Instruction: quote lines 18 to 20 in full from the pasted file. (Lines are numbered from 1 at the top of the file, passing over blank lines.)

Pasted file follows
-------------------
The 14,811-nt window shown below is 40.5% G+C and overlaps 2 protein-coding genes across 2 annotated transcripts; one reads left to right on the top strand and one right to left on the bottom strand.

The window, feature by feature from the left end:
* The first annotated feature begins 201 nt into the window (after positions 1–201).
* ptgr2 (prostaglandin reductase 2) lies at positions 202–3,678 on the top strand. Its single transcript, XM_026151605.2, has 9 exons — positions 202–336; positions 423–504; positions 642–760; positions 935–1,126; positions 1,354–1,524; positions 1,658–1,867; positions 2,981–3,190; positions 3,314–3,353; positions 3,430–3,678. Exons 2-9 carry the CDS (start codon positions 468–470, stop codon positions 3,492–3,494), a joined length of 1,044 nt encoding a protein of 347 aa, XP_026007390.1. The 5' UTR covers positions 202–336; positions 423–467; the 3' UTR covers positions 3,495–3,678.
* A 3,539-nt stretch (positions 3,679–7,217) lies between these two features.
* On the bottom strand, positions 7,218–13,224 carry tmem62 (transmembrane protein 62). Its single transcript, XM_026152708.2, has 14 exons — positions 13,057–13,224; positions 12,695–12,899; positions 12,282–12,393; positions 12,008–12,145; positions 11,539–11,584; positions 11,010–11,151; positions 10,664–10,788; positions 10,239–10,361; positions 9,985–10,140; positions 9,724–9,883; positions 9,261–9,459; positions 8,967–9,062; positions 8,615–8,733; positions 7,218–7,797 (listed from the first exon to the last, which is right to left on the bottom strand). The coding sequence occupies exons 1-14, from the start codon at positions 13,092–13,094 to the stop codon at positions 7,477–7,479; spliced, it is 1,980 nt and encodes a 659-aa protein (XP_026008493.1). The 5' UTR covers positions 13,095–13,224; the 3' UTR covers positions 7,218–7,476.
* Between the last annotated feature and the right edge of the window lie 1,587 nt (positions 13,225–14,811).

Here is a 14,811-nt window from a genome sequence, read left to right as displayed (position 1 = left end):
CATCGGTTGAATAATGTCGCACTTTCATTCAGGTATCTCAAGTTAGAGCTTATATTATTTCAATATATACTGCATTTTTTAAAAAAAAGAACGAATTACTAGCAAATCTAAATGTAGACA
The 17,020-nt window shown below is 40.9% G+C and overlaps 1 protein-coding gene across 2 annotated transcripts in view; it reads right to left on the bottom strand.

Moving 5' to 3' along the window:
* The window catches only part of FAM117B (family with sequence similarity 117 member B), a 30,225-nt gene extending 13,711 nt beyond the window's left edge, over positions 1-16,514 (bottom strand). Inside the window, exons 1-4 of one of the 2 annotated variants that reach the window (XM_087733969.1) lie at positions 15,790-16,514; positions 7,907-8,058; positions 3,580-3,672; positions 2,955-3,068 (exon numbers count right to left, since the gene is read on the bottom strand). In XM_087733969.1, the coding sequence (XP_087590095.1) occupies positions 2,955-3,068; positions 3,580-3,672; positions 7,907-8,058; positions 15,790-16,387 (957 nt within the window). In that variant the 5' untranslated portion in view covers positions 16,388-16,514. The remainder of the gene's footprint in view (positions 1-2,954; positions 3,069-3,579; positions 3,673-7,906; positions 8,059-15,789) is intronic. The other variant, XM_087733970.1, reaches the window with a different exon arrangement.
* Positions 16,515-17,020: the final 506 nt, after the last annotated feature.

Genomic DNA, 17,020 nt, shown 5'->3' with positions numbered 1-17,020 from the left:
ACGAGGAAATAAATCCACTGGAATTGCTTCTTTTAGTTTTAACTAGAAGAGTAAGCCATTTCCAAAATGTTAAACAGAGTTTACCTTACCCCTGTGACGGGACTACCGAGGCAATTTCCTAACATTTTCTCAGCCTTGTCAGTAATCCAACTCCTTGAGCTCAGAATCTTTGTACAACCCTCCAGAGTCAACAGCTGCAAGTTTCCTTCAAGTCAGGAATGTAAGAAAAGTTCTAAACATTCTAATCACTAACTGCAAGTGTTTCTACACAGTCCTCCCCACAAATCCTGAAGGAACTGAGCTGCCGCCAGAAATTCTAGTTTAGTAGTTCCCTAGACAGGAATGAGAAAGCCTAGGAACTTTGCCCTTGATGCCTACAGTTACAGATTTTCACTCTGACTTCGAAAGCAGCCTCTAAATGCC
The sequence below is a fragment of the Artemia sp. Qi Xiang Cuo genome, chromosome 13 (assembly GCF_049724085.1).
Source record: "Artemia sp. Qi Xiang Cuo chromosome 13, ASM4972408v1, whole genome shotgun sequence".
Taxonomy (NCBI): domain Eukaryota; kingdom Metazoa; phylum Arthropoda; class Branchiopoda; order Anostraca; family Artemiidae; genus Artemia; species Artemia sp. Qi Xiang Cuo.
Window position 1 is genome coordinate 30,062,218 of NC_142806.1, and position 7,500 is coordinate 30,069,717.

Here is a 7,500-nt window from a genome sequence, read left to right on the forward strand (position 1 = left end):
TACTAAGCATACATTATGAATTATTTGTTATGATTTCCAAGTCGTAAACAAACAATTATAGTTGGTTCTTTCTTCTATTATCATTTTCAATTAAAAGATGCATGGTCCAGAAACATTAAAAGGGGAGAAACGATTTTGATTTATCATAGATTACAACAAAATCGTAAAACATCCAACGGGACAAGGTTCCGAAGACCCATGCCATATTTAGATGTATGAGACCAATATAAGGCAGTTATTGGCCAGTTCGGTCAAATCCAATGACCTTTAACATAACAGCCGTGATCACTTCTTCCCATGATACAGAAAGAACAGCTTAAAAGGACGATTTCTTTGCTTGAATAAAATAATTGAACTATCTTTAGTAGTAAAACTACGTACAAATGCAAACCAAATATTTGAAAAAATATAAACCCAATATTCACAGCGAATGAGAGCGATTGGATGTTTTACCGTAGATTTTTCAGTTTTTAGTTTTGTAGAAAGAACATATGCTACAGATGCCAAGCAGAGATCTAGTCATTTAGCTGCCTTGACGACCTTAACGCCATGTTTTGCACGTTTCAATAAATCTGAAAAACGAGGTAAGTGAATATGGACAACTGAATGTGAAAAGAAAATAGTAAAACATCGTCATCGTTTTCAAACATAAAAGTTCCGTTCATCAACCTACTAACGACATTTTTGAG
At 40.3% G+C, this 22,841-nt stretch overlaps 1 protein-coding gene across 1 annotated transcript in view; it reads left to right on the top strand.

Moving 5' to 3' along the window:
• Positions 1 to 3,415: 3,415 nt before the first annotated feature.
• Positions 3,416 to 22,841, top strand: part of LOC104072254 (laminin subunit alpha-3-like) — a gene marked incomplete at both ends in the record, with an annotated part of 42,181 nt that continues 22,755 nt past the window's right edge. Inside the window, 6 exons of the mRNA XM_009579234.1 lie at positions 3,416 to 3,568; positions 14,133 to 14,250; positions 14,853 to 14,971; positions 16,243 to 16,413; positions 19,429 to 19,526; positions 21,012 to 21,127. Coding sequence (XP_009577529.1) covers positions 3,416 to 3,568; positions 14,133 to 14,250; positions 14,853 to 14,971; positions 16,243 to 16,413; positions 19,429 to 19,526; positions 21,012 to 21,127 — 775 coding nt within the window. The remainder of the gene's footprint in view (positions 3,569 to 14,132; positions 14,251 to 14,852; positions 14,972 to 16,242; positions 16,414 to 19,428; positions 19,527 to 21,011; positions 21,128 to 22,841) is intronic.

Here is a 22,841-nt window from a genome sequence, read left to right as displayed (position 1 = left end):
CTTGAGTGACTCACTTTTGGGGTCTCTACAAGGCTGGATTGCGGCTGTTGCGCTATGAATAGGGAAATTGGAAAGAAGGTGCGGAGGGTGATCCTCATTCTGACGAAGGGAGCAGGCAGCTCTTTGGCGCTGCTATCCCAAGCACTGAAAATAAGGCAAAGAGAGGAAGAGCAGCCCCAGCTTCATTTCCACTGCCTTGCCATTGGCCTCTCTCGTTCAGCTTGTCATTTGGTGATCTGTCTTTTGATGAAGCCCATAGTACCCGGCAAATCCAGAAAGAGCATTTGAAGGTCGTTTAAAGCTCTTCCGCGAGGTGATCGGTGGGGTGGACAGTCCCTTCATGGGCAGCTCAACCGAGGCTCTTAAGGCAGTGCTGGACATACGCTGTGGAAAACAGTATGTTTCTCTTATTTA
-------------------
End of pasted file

Taxonomy (NCBI): domain Eukaryota; kingdom Metazoa; phylum Arthropoda; class Branchiopoda; order Anostraca; family Artemiidae; genus Artemia; species Artemia sp. Qi Xiang Cuo.
Window position 1 is genome coordinate 30,062,218 of NC_142806.1, and position 7,500 is coordinate 30,069,717.

Here is a 7,500-nt window from a genome sequence, read left to right on the forward strand (position 1 = left end):